As the former style director of Real Simple, Marcus Hay is no stranger to producing unforgettable magazine spreads and breathtaking interiors. The Australia native has worked with some of the industry’s most sought-after clientele, including Vogue Australia, Harper’s Bazaar, Elle, Design Within Reach, and West Elm. So when Kimberly Steward of Kess Agency gave Hay free rein to design a living/work space in Manhattan’s Financial District, he jumped at the opportunity. We caught up with the designer to learn a bit more about the decor choices he made.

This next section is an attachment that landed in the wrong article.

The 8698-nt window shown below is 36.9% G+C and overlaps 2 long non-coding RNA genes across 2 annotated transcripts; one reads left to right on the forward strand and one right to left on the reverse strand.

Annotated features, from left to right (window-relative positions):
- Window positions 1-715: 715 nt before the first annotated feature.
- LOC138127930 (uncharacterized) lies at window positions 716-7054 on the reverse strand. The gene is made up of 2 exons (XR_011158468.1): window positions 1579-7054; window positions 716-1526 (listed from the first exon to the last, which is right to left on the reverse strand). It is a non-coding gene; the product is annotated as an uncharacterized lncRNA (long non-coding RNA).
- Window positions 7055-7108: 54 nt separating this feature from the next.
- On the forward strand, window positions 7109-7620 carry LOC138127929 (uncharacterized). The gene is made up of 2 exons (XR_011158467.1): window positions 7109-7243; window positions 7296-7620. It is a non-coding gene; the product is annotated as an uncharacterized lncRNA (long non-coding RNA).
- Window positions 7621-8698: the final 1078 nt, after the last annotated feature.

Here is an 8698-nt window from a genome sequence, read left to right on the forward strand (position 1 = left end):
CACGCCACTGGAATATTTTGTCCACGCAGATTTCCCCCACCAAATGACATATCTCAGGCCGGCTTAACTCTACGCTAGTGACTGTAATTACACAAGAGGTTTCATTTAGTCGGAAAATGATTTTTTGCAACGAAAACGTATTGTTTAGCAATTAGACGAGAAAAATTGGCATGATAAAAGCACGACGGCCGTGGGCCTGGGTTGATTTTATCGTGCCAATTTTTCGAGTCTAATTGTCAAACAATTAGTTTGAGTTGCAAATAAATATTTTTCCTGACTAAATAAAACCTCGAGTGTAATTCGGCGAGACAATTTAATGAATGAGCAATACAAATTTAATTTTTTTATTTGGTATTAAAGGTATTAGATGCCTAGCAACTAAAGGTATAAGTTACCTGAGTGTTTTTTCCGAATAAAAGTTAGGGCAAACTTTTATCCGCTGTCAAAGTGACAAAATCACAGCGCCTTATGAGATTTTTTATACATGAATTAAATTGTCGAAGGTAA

After spending an afternoon out on the sunny patio at Napoleon Bistro this summer, I thought, Why not bring the French bistro feeling home? Put together your own European oasis right in your backyard with fun red and white stripes, bright yellow pillows, and, of course, a little bubbly.
Welcome to a new series called “Small Talk,” in which we’ll be chatting with Washington tastemakers about small-space style. First up is Caroline Verschoor of Ekster Antiques & Uniques, a designer and antiques dealer with an eye for one-of-a-kind finds with European flair. Her shop itself is one-of-a-kind—she hosts weekend sales in the 8,000-square-foot barn on her property outside Leesburg a few times a year. Catching her incredible selection of goods is worth setting a calendar reminder.